Here Are Some Ideas to Try:

1. Getting a client used to wearing a mask 

Put the masks near the play area.  If they are older, practice putting the masks on different stuffed animals! Make it fun and laugh so they see that you are ok with it. 

Speak positively about the masks and show them that you are ok with wearing a mask. 

Have times in the day where you practice wearing a mask.  Use a time timer to visually let the client know how long you are wearing them for. One good option is the Time Timer app which is available for both iPhone/iPad and Android & Chromebook.

Another option is the Visual Countdown Timer (iPhone/iPad) only.

Remember that because they might not understand the importance of the mask it will give them a visual timeline of what to expect.  This can significantly decrease anxiety with people with disabilities. 

Start with 1 minute on the visual timer and slowly build with lot’s of reinforcement i.e. “good for you, you kept your mask on the whole time”. 

Take a look at this video showing you how to use a visual timer:

Some other strategies that might help get a client used to wearing a mask are:

  • Use the medical masks during play activities to pretend you are a superhero, a doctor, a bunny rabbit. Pick something that the client is interested in.  Act out a discussion between the stuffed animals. 
  • Decorate your mask (draw a smile, pick your own fabric and add sparkles! 

2. If the client shows anxiety and panic when wearing the mask or is constantly taking it off: 

  • Teach deep breathing and practice without the mask on.   Watch this video to learn the “hot cocoa” breathing technique!   

  • See if they will tolerate a gentle massage on shoulders and back…never force.  A massage can calm the body down and prepare it for the uncomfortable feeling of wearing a mask. 
  • Use time timer app for 30 seconds and give positive reinforcement.  (praise, sticker, high five etc…) 
  • Include a visual schedule.    To learn more about visual schedules, read this blog post written by our team.

3. If a client shows fear/anxiety about being around people who are wearing masks 

  • Masks are often associated with negative things; sickness, death, danger.  Also movies and TV show robbers with bad intentions wearing masks. 
  • We know people with ASD have learned to look at someone’s mouth or face to figure out the other person’s emotions or feelings.  With a mask on, now they can’t ‘read’ the emotion of others.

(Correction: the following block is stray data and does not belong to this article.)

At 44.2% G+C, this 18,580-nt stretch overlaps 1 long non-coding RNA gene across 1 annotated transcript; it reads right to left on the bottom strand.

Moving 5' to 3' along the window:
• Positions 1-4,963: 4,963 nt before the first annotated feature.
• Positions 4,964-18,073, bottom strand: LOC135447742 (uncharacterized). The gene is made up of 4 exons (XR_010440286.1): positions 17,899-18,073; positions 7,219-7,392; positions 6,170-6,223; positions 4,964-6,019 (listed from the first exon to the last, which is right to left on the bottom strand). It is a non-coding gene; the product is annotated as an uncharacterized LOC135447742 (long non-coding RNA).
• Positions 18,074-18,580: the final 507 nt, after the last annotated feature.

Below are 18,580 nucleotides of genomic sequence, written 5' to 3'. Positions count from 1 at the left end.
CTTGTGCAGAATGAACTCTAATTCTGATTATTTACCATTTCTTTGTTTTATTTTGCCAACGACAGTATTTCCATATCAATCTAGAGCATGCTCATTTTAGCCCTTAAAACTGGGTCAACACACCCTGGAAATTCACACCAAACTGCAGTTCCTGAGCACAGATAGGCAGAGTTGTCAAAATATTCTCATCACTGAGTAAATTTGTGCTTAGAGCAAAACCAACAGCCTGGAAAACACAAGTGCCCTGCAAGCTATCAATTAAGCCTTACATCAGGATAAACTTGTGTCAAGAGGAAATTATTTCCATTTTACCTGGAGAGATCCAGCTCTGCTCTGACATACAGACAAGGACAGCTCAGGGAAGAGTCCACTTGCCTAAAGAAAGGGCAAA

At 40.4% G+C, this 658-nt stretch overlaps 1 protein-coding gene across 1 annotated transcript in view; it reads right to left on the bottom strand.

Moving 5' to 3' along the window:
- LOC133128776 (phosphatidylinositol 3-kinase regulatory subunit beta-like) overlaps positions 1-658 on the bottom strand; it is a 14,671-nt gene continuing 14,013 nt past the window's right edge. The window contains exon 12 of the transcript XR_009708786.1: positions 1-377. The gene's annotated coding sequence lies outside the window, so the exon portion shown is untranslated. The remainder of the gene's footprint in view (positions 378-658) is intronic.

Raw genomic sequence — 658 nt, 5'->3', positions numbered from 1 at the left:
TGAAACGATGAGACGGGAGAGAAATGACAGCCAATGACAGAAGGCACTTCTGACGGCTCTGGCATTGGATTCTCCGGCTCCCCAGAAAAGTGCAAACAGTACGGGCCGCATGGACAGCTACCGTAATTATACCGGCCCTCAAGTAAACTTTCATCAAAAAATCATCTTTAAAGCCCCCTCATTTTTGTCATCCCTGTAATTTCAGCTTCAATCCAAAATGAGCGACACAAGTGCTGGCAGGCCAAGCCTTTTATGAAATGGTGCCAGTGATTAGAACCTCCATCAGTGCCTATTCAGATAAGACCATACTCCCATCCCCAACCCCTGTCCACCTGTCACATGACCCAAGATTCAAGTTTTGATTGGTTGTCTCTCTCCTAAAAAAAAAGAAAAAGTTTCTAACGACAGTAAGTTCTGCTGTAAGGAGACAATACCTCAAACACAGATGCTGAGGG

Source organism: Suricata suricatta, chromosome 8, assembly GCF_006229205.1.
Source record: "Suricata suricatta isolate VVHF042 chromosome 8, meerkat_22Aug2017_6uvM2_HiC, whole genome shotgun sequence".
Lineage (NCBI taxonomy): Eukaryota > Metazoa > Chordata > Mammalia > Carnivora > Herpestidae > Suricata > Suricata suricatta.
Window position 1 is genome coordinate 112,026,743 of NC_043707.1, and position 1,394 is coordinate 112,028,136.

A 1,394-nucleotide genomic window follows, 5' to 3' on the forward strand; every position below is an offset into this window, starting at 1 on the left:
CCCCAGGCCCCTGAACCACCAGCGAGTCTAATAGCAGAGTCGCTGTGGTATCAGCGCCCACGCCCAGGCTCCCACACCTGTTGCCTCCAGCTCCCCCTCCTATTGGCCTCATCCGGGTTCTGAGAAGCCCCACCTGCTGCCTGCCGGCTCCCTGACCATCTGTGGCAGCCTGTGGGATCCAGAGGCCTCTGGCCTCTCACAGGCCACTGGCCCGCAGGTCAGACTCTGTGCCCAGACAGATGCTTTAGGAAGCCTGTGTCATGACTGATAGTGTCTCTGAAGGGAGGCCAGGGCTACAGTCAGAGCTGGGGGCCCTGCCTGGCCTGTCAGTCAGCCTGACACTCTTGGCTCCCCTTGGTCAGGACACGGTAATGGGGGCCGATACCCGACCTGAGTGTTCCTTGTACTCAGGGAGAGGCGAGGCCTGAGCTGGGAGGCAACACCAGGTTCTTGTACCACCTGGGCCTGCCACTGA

• During this pandemic, let’s explain to the client why we are wearing a mask.  
  • We wear a mask when we can’t keep a 2-meter distance from someone else.   Don’t skip this step… it can REALLY decrease anxiety and help the client to cooperate.   
    • Wearing a mask is a sign of politeness, gentleness and helps to keep others safe.   
    • Even if we can’t see the mouth, the person may be smiling and happy.   
  • Clients may still not understand when you explain only with words.  Help them see what’s under the mask by drawing a “smiley” face on the mask!    

A warning about mask use in specific cases:

For clients with difficulties with drooling or significant cognitive impairment the suggestions might not work, wearing a mask might not be an option and may prove a greater health risk. 

The following persons should not wear a mask as it may prove a greater health risk, lead to suffocation or make the mask ineffective (client and workers would not be protected):

  • Children under 2 years old and those who can’t remove a mask on their own
  • Clients with chronic respiratory conditions
  • Clients with drooling issues
  • Clients with significant cognitive impairment
  • Clients for which the suggestions from this post don’t work

The post Why Could People with Disabilities Have Trouble Wearing Masks? appeared first on Disability Programs Specialized Services.